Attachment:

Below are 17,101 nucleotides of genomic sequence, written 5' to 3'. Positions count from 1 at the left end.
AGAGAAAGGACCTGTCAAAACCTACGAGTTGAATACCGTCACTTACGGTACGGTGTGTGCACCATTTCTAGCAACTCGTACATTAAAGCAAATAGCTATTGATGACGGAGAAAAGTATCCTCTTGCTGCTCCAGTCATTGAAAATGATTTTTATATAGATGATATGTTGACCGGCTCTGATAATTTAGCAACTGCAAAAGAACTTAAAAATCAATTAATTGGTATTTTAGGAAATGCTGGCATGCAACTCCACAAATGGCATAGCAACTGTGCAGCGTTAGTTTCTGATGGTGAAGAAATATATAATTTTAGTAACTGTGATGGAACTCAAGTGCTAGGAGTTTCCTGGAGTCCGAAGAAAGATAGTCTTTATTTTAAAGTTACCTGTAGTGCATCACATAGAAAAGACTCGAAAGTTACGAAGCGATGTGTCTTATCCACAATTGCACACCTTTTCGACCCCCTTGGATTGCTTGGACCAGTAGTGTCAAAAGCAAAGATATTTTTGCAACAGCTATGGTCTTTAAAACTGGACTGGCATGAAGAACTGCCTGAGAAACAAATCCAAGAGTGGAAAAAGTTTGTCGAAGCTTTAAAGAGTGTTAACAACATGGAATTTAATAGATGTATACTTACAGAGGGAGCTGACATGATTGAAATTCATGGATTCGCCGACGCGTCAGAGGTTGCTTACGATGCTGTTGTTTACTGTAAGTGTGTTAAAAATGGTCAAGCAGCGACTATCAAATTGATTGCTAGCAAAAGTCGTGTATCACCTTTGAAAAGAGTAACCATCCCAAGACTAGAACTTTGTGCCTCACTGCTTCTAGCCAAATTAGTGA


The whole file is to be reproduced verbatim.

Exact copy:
Below are 17,101 nucleotides of genomic sequence, written 5' to 3'. Positions count from 1 at the left end.
AGAGAAAGGACCTGTCAAAACCTACGAGTTGAATACCGTCACTTACGGTACGGTGTGTGCACCATTTCTAGCAACTCGTACATTAAAGCAAATAGCTATTGATGACGGAGAAAAGTATCCTCTTGCTGCTCCAGTCATTGAAAATGATTTTTATATAGATGATATGTTGACCGGCTCTGATAATTTAGCAACTGCAAAAGAACTTAAAAATCAATTAATTGGTATTTTAGGAAATGCTGGCATGCAACTCCACAAATGGCATAGCAACTGTGCAGCGTTAGTTTCTGATGGTGAAGAAATATATAATTTTAGTAACTGTGATGGAACTCAAGTGCTAGGAGTTTCCTGGAGTCCGAAGAAAGATAGTCTTTATTTTAAAGTTACCTGTAGTGCATCACATAGAAAAGACTCGAAAGTTACGAAGCGATGTGTCTTATCCACAATTGCACACCTTTTCGACCCCCTTGGATTGCTTGGACCAGTAGTGTCAAAAGCAAAGATATTTTTGCAACAGCTATGGTCTTTAAAACTGGACTGGCATGAAGAACTGCCTGAGAAACAAATCCAAGAGTGGAAAAAGTTTGTCGAAGCTTTAAAGAGTGTTAACAACATGGAATTTAATAGATGTATACTTACAGAGGGAGCTGACATGATTGAAATTCATGGATTCGCCGACGCGTCAGAGGTTGCTTACGATGCTGTTGTTTACTGTAAGTGTGTTAAAAATGGTCAAGCAGCGACTATCAAATTGATTGCTAGCAAAAGTCGTGTATCACCTTTGAAAAGAGTAACCATCCCAAGACTAGAACTTTGTGCCTCACTGCTTCTAGCCAAATTAGTGA